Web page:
Problem: The Raritan River is the longest river solely in New Jersey. Unfortunately, it is also the 14th-most polluted river in the United States, disproportionately impacted by many of the state’s 25,000 known contaminated sites. Centuries of industry in this “Chemical Belt” of central New Jersey left a legacy of toxic waste sites contaminated by PCBs, dioxins, arsenic, radiologicals, heavy metals, pesticides, herbicides, and volatile organic compounds.
These contaminated sites pose a major threat to the watershed’s ecological health, as well as the health and quality of life of nearby residents by compromising safe public use by commercial fishing, crabbing, recreation, and even as drinking water. Toxic pollution would be a threat anywhere, but it is particularly alarming in one of the most densely populated areas in the nation.
Solution: A watchdog looking out for Central New Jersey families. Edison Wetlands Association (EWA), the leading environmental non-profit working to clean up New Jersey’s toxic sites, founded the Raritan River Project in 1995 to clean up the Raritan River. Without EWA’s Raritan River Project, many sites would go decades without any cleanup being done. Many of the worst toxic sites would still be unremediated and dangerous to the public.
With the leadership of groups like EWA, New Jersey’s longest river is a river in recovery. The Raritan’s ecological health has rebounded strongly over the past 20 years. With less industrial pollution, wildlife such as bald eagle, black bear, osprey, coyote, beaver, sea turtles and harbor seals are returning to the river. Fishermen, crabbers, boaters, and birders are returning to the Raritan. Yet the restoration of the Lower Raritan watershed remains a daunting challenge, as toxic sites continue to discharge contaminants.
The Result: There is one site that captures both the lengthy industrial legacy of this region--and the renaissance that is restoring the riverfront for wildlife habitat and new public access. That site is Edison Landfill, which has seen forest, meadowland, and wetlands reclaim its forever landfill use over the last 30 years. The missing ingredients were public access and passive recreation like hiking, birding, fishing, and wildlife viewing.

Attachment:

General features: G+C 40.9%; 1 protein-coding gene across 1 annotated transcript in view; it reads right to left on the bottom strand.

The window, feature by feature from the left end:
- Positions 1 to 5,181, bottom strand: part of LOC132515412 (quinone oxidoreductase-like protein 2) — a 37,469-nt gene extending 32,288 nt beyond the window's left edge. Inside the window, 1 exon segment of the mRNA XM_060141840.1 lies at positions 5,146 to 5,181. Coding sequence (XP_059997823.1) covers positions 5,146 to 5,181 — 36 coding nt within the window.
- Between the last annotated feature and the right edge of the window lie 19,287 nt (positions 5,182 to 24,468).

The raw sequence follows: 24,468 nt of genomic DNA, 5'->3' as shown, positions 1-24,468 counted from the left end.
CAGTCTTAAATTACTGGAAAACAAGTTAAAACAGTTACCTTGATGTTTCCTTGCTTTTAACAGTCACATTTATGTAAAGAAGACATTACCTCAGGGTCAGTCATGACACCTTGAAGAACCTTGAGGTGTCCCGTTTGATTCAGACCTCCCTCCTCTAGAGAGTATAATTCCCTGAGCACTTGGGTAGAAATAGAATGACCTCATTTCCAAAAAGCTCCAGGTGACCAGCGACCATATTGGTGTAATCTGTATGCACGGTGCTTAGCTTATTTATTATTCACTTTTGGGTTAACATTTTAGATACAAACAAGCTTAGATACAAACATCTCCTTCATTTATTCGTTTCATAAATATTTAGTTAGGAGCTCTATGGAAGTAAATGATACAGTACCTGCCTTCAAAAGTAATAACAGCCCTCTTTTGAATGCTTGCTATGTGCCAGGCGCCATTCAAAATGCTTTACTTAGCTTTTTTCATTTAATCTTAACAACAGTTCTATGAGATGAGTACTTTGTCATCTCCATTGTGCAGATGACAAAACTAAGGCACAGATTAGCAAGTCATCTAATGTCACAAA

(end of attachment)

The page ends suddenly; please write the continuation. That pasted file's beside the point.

The Process: EWA’s successful first phase of the Raritan Landfill Walkway in Edison now stands as a national model “garbage-to-gardens” project. This story dramatically captures the essence of EWA's unique Brownfields to Greenfields work. EWA is transforming sites that have long harmed the environment and nearby families and recreational users, into positive resources that offer environmental restoration, safe passive recreation, and new public access to rare open space and nature. For the first time in a century, families can safely enjoy the Raritan along Edison’s eight miles of riverfront.
The Vision: EWA’s Robert Spiegel conceived the idea for a landfill walkway project along the 35-acre Edison Landfill in 2002. Edison Township broke ground on this project in fall 2009, and the riverfront trail opened in the spring of 2010 –featuring a footbridge, recycled plastic boardwalk, butterfly gardens, native tree plantings, benches, swallow nesting boxes, kiosks, and a gazebo.
In honor of the 40th Anniversary of Earth Day, EWA, the Township of Edison, and WildNewJersey.tv hosted a ceremonial ribboncutting ceremony and tree planting to mark the formal opening of the Raritan Riverfront Walkway to the public. EWA Executive Director Robert Spiegel was joined by Edison Mayor Antonia Ricigliano, Raritan Riverkeeper, Edison Township Council persons, business leaders, and media in commemorating the walkway trail, constructed with the assistance of EWA and Conservation Resources, Inc. The group toured the trail to see the colorful background of tree swallows, bald eagles, waterfowl, cormorants, and a friendly harbor seal.
Phases II and III include cleanup of all remaining garbage along the riverfront, closure of the landfill, restoration of wetlands, extension of the walkway, and construction of a kayak and canoe launch.
Project Distinction: Allows families in this city of 100,000 plus residents to celebrate new public access to the longest river solely in New Jersey for the first time.
Funding Sources: EWA advocated successfully for the Township of Edison and Middlesex County to post for a $508,725 bond and reimbursement, and its advocacy led the NJDEP to allocate over $600,000 in Natural Resource Damages (NRD) to this project. The NRD funding itself came from the Hatco site settlement in Woodbridge, where EWA worked with NJDEP to force a $13.2 million cleanup of PCB lagoons. A prior state agreement required the funding to go through the nonprofit Conservation Resources Inc. (CRI), so EWA worked with NJDEP, CRI, Middlesex County and the Township to forge an agreement for the project to begin.
Contaminants present/ remediation technologies used: The Edison Landfill operated from 1958 to 1990. Municipal waste, construction debris, and industrial dry waste were deposited in the landfill, which was built over tidal marsh areas. The landfill proper covers 35 acres, with additional vegetation-covered fill extending to the river. Contaminants of concern include metals, PAHs, VOCs, and semi-VOCs. While EWA provided recommendations for the technical part of the clean up, it was not responsible for carrying out the remediation directly. Its role has been as a conceptual designer, advocate, and funding driver for this complex national model project to move forward.